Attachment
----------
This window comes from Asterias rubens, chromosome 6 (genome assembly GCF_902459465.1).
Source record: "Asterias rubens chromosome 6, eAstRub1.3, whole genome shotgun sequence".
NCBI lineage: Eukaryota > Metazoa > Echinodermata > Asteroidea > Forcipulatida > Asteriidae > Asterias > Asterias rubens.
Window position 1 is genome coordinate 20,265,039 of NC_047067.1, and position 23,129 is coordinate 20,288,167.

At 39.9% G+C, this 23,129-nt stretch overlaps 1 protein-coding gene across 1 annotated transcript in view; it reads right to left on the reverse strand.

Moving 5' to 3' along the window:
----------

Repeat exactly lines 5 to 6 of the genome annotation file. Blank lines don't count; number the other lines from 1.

At 39.9% G+C, this 23,129-nt stretch overlaps 1 protein-coding gene across 1 annotated transcript in view; it reads right to left on the reverse strand.

Moving 5' to 3' along the window: